MPSunshine
Posted: Tuesday, October 11, 2016 3:01 PM
Joined: 5/21/2016
Posts: 2000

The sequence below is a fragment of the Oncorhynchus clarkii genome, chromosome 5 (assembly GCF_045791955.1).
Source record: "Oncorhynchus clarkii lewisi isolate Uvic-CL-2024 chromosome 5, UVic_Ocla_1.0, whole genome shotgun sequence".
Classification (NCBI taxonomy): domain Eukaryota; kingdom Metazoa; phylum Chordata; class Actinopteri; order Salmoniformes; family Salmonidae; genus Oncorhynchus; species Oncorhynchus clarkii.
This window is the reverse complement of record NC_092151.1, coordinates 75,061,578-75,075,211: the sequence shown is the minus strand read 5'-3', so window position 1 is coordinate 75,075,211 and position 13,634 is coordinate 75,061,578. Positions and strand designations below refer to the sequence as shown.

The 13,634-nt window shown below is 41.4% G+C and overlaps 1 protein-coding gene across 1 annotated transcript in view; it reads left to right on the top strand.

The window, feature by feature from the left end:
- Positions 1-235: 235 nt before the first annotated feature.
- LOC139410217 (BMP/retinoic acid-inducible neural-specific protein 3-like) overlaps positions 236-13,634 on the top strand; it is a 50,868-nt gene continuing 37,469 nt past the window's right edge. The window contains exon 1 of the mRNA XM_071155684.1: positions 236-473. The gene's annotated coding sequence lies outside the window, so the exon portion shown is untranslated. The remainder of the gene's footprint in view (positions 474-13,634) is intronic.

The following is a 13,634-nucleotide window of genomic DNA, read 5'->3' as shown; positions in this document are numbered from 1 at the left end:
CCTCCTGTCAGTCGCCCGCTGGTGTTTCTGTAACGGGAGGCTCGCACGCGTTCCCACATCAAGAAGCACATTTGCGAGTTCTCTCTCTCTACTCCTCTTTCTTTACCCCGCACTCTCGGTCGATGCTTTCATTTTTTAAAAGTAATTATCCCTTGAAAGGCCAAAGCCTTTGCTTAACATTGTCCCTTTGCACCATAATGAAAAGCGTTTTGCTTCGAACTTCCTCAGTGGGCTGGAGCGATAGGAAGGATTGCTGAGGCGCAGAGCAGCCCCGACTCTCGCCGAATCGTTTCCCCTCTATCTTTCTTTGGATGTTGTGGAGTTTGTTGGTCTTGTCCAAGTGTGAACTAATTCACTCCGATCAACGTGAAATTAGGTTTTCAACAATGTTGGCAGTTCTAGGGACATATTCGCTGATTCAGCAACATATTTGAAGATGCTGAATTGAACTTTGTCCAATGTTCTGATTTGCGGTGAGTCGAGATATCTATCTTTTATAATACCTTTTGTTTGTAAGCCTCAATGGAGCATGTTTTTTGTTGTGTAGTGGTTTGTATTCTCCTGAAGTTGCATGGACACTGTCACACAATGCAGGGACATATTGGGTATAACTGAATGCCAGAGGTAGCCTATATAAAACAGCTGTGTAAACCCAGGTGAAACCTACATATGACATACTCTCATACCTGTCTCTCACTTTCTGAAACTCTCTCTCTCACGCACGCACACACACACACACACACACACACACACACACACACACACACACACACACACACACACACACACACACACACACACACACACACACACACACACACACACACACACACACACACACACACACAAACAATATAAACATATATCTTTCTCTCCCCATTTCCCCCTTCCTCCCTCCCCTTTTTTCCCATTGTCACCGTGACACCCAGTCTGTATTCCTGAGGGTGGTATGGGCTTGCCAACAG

Hi, Still Waters, I want to affirm that you were a good voice for people to not be scared or intimidated by others about taking care of their parent at home.  I truly think it is a societal thing, because I know having my parents here living here with me, well, it's the best thing ever, not just for me but also for my whole family.  I also think that you are right in your perceptions that you might have been alone and very isolated in your decisions at the end and that this is when if the only people to give input either don't give input or say to act a certain way that the isolated person is very susceptible to that. This society doesn't condone talking about uncomfortable issues and you dealt with the difficult decision of your own limit at the end and then the decision of how to deal with your mom's downturn in her health.  I cannot ever really know what went on, but I know that with my dad there were days, and His Daughter knows this, when I used to pray my dad would be alive in the morning and that then changed on certain days to my wishing that he would be able to die quietly in the night, because I felt that no matter what we did that he was still suffering and he was not living as he would like to live.  And I felt bad for wishing this, but the hospice nurses who seemed to have heard it all had heard that too.  It was so hard for my dad at the very end with the last several downturns.  I could "feel it." I also felt the injustice of the fact that mature people in most states within the United States are not given options to humanely and ethically and in a kind way be able to end their own lives when they are just going to suffer at the end anyway and the end is inevitable and imminent.  Also that medical marijuana is not available in all states to maybe relieve some of the loved one's suffering.  I love my dad dearly and still feel his presence even though he has died.  It was not just him suffering, it was also everyone who cared about him suffering at the same time, in my case it was me and all the family around who could see that while there were these tiny little glimmers and he truly tried so hard for us, he really did, that was what hurt my heart was that even in his most difficult moments he exuded love, love, love. I really feel that even though it is very hard for you right now, and may be for a long long time, that you will begin to understand that your mom really really is still with you and she always will be, and that there are people who feel the same way about their parent with whom they are very close or were very close and that is okay and that they are still with us and will always be with us, and that is a good thing.  I wear his shoes and slippers and that helps me.  I like the smell of certain of his shirts and I will never wash them.  I never want to forget him and I will talk about him forever.